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Stopping parental alienation before it causes long-term harm

On Behalf of | Apr 10, 2020 | Family Law

Like most parents in Arkansas, you treasure your relationship with your son or daughter. A good parent-child relationship is equally vital for the emotional development of the young one in your family. As such, if you are co-parenting in a post-divorce family, you do not want your ex-spouse to sabotage the rewarding relationship you have with your child.

Parental alienation is a serious matter that can cause long-term harm to a child. This type of behavior occurs when one parent uses mental manipulation to distance a child from the other parent. Here are some ways you can stop parental alienation before it destroys your parent-child relationship:

Create a custody journal

If you suspect your ex-spouse is trying to turn your kids against you, you likely must act quickly to curtail the behavior. Still, you want to know whether the alienation only involves a few isolated actions or is a widespread problem. Creating a custody journal is a good way to help you distinguish. When you see alarming behaviors, make a note in your journal. Then, supplement the journal with evidence, such as text messages or emails.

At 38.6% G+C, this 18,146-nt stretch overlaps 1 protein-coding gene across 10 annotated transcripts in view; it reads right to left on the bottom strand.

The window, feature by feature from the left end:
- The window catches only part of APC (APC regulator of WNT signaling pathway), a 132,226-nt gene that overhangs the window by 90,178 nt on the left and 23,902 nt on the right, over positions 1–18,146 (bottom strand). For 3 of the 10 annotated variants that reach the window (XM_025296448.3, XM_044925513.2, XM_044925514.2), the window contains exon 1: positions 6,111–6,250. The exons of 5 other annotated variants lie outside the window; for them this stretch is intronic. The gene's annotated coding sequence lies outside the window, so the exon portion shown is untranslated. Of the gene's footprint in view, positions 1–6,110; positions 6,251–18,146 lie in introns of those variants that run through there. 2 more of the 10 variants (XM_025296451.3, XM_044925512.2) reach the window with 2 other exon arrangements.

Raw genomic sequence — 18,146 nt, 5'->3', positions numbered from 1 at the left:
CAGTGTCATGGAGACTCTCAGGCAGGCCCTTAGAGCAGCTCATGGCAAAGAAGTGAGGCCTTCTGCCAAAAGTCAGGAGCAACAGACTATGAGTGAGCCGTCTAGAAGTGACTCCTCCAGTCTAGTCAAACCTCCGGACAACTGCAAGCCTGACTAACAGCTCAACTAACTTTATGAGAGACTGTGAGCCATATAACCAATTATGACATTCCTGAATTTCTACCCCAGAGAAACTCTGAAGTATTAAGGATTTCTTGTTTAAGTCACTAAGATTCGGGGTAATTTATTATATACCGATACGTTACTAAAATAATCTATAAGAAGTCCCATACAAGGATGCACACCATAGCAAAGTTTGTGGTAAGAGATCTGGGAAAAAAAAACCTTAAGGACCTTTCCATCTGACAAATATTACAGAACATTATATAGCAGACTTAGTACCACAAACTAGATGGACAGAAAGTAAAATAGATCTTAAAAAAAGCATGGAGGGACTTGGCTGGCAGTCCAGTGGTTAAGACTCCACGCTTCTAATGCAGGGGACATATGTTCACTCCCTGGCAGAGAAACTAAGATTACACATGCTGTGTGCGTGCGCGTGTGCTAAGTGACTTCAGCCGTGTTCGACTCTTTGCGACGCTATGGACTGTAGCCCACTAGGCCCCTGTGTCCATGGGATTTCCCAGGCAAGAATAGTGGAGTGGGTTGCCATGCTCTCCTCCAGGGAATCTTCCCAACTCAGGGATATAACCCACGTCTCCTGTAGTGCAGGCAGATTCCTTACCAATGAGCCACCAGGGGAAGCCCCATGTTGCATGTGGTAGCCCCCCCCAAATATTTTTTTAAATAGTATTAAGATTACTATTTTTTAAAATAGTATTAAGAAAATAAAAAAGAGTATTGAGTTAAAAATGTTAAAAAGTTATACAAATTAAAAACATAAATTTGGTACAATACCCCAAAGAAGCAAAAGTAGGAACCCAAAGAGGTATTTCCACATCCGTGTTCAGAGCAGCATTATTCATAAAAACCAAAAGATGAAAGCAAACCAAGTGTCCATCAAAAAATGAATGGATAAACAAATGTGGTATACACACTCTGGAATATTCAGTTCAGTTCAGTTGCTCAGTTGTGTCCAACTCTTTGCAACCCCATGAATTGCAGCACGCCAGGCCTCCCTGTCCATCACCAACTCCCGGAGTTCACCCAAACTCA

Request mediation

Not every parent who engages in parental alienation is trying to cause harm. On the contrary, your former partner’s behavior may be unintentional or inadvertent. If you are on good terms with your child’s co-parent, a simple conversation may be effective. Otherwise, you may need to speak to an experienced family law attorney.  Your attorney may be able to amicably resolve the matter through simple settlement negotiations or Court-ordered mediation.

Take legal action 

Parental alienation is not any child’s interests. This, of course, is the legal standard by which judges in Arkansas make custody and visitation orders. Accordingly, if your ex-husband or -wife is alienating your child, you may need to seek judicial intervention. Pursuing a modification of existing court orders may be necessary to protect your parent-child relationship.

While you may be willing to make sacrifices to make your post-divorce family successful, you simply cannot put up with parental alienation. After all, this type of behavior can harm both you and your child. By understanding your options, you can better plan for keeping your parent-child relationship on a solid foundation.



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